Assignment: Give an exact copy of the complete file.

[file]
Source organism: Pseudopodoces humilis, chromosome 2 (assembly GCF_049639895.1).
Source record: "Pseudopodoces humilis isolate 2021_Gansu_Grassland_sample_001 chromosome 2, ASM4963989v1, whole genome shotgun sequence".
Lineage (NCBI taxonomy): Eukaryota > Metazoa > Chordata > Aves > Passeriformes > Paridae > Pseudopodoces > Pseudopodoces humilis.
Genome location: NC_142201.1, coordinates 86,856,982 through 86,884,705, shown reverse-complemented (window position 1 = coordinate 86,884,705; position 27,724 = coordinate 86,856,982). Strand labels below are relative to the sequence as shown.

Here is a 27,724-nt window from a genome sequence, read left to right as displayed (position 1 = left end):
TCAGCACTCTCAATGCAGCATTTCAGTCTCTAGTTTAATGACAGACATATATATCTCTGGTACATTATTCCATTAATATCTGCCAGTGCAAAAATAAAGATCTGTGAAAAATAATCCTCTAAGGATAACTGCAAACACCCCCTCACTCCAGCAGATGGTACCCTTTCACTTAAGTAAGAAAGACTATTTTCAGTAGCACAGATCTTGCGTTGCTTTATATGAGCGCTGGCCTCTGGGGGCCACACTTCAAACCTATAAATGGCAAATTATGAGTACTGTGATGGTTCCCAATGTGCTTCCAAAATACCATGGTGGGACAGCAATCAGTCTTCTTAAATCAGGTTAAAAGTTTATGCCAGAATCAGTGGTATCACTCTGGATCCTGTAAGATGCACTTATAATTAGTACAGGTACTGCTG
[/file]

Source organism: Pseudopodoces humilis, chromosome 2 (assembly GCF_049639895.1).
Source record: "Pseudopodoces humilis isolate 2021_Gansu_Grassland_sample_001 chromosome 2, ASM4963989v1, whole genome shotgun sequence".
Lineage (NCBI taxonomy): Eukaryota > Metazoa > Chordata > Aves > Passeriformes > Paridae > Pseudopodoces > Pseudopodoces humilis.
Genome location: NC_142201.1, coordinates 86,856,982 through 86,884,705, shown reverse-complemented (window position 1 = coordinate 86,884,705; position 27,724 = coordinate 86,856,982). Strand labels below are relative to the sequence as shown.

Here is a 27,724-nt window from a genome sequence, read left to right as displayed (position 1 = left end):
TCAGCACTCTCAATGCAGCATTTCAGTCTCTAGTTTAATGACAGACATATATATCTCTGGTACATTATTCCATTAATATCTGCCAGTGCAAAAATAAAGATCTGTGAAAAATAATCCTCTAAGGATAACTGCAAACACCCCCTCACTCCAGCAGATGGTACCCTTTCACTTAAGTAAGAAAGACTATTTTCAGTAGCACAGATCTTGCGTTGCTTTATATGAGCGCTGGCCTCTGGGGGCCACACTTCAAACCTATAAATGGCAAATTATGAGTACTGTGATGGTTCCCAATGTGCTTCCAAAATACCATGGTGGGACAGCAATCAGTCTTCTTAAATCAGGTTAAAAGTTTATGCCAGAATCAGTGGTATCACTCTGGATCCTGTAAGATGCACTTATAATTAGTACAGGTACTGCTG